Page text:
The Montgomery County Council is considering legislation, Bill 28-16, that will require the County to develop a strategic plan to identify the best ways to address food waste and promote composting within the county. The hearing for Bill 28-16 will take place on July 19th at 1:30pm in the Council Office Building (3rd Floor Hearing Room, 100 Maryland Avenue, Rockville).
If you’d like to speak at the hearing for Bill 28-16, you must sign up in advance. To do so, you can register online here or call 240-777-7803. Speakers are allotted three minutes each to testify. If you plan to speak, you should bring 15 copies of your testimony to the hearing. Additionally, you should email a written copy of your testimony to firstname.lastname@example.org by Friday July 15th.
If you cannot attend the hearing, but would like to submit testimony, you can email your testimony to email@example.com preferably by Friday, July 15th, but no later than Tuesday, July 19th. For more information, please visit the Montgomery County Council website.
Fair Farms Testimony on Bill 28-16:
Food Waste and Composting in Montgomery County
Food waste is one of the monumental problems with our broken food system. Across the United States, a typical household disposes of about 474 pounds of food waste every year. Such waste is the second largest category of waste comprising our landfills, just behind paper. Given that landfills are one of the largest sources of methane emissions, we at Fair Farms take food waste very Maryland is no different — according to the Maryland Department of the Environment, only 9.6% of food scraps were recycled in Maryland in 2014. That means that close to 90% of our food scraps in Maryland are sent to landfills.
Fortunately, Montgomery County has plans to reduce food waste going into the solid waste stream. The Montgomery County Council is considering legislation that will require the County to develop a strategic plan that will identify the best ways to address food waste and promote composting within the county.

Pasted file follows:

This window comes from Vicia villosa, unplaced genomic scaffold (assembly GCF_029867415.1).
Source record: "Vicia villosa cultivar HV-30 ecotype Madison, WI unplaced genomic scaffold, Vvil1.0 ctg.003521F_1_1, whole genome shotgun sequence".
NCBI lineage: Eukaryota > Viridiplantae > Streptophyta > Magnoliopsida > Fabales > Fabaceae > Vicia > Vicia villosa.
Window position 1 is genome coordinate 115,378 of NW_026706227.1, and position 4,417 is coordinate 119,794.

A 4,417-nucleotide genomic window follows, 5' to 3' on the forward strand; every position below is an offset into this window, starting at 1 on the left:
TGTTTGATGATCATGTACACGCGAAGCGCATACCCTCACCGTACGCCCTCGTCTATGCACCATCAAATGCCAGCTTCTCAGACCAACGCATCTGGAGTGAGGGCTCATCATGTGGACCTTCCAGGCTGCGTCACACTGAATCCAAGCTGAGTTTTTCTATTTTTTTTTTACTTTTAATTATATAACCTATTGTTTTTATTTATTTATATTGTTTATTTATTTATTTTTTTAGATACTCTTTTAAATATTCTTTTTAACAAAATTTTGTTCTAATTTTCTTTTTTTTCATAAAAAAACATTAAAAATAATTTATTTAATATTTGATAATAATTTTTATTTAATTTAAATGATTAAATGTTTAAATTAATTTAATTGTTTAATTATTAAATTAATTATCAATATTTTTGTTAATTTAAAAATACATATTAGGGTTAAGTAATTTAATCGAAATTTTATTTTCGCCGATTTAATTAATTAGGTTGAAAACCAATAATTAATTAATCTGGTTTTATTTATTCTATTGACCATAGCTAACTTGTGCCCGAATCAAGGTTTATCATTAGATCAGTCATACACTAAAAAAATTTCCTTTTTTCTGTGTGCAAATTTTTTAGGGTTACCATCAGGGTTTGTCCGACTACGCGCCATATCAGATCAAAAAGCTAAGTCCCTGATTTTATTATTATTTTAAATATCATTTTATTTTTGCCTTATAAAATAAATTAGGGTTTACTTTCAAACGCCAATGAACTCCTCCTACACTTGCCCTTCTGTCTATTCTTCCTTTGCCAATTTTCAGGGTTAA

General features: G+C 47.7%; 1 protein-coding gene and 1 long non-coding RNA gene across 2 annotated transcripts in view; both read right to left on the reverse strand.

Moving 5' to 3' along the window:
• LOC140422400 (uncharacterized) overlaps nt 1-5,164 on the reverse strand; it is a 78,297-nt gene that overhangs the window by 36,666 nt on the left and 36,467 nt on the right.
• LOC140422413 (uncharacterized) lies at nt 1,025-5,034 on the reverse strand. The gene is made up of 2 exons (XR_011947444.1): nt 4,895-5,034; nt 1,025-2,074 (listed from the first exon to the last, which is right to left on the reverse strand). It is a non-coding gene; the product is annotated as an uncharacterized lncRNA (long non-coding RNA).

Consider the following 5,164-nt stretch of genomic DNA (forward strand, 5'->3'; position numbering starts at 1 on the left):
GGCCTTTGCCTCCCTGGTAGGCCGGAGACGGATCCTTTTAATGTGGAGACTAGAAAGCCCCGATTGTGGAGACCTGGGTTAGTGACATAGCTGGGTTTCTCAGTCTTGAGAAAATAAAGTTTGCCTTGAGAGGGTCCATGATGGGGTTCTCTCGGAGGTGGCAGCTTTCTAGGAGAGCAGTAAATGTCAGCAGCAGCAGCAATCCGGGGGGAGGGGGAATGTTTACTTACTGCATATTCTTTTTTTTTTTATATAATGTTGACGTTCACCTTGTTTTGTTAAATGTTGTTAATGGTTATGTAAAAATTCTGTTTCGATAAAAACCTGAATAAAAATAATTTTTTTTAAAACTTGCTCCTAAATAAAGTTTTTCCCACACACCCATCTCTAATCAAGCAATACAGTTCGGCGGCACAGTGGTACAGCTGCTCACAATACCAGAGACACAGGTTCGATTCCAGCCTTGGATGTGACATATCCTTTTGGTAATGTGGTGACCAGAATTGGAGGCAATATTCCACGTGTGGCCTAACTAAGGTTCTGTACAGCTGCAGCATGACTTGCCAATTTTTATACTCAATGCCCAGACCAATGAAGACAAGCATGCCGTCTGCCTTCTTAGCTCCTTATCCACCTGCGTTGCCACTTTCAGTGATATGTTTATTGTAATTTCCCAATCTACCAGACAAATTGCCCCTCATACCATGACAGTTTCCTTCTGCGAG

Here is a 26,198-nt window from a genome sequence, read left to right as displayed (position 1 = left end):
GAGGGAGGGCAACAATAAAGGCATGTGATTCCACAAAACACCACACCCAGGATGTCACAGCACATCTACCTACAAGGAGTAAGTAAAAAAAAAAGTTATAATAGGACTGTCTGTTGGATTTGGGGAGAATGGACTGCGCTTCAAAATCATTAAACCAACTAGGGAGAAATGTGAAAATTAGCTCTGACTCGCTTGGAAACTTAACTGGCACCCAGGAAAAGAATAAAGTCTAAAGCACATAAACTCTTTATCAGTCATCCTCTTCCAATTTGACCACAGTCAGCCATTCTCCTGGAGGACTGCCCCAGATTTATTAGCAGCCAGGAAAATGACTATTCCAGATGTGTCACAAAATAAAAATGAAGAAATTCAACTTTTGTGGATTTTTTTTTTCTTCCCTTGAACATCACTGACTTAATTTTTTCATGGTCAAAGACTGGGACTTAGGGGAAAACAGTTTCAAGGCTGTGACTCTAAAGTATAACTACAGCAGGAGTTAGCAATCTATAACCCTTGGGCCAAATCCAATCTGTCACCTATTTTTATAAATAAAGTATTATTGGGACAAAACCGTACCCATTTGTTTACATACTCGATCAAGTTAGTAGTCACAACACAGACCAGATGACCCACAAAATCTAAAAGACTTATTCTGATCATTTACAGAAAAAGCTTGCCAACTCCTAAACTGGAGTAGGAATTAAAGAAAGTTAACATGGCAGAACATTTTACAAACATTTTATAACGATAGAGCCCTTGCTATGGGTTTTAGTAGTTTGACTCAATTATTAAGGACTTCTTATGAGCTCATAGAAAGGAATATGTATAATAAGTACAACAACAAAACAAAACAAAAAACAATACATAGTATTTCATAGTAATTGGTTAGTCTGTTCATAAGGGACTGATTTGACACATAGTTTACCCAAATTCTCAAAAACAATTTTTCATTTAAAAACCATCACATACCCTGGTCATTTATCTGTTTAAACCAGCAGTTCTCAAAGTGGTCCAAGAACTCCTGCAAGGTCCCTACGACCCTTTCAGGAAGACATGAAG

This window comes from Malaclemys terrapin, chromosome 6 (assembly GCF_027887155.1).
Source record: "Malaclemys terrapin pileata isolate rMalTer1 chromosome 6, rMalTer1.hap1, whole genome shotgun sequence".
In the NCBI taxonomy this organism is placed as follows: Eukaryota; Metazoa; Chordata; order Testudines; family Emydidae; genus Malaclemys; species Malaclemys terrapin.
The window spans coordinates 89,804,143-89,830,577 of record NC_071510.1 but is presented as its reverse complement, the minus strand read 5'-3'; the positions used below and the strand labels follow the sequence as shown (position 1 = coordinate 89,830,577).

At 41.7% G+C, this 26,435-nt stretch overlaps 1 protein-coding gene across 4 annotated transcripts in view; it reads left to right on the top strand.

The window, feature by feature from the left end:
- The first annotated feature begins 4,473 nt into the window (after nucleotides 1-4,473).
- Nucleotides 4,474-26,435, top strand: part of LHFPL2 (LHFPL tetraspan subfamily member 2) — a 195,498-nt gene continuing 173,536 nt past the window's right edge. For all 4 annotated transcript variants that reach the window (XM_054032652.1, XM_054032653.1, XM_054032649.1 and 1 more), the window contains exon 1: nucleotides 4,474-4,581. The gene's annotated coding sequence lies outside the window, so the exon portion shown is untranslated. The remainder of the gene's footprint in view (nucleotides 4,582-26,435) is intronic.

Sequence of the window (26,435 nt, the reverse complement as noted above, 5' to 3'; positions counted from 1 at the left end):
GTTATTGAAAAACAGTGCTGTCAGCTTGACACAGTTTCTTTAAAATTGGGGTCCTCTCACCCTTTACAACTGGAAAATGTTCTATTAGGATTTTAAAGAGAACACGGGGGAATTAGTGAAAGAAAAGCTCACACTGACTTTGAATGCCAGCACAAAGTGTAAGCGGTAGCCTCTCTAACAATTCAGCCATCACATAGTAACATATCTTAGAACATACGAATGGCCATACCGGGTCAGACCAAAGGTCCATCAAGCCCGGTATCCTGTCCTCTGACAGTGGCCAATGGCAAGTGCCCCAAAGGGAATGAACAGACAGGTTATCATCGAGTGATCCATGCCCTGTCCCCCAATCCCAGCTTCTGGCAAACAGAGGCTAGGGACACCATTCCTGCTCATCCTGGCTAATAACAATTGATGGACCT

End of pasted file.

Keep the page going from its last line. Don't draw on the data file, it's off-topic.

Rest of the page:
Fair Farms is of the view that household food waste can and should be utilized for composting. There are a number of benefits to using compost in our gardens,
- improved soil structure, meaning an improved ability to hold nutrients, support plants, and sequester carbon from the atmosphere
- improved crop yields due to increased nutritional content in the soil
- less reliance on synthetic fertilizers, which ultimately means less polluted runoff in our waterways
- increased moisture retention, meaning less stormwater runoff, a lower water bill and lessened demand on our water supply, and
- healthier plants due to compost’s ability to control diseases, insects, and
The Montgomery County Council will be hearing Bill 28-16, the Food Waste and Composting Bill, on July 19 th at 1:30pm.
Please Join Fair Farms in support of this vital piece of legislation. Montgomery County residents can send an email to firstname.lastname@example.org saying you support Bill 28-16. Check out our written testimony for talking points.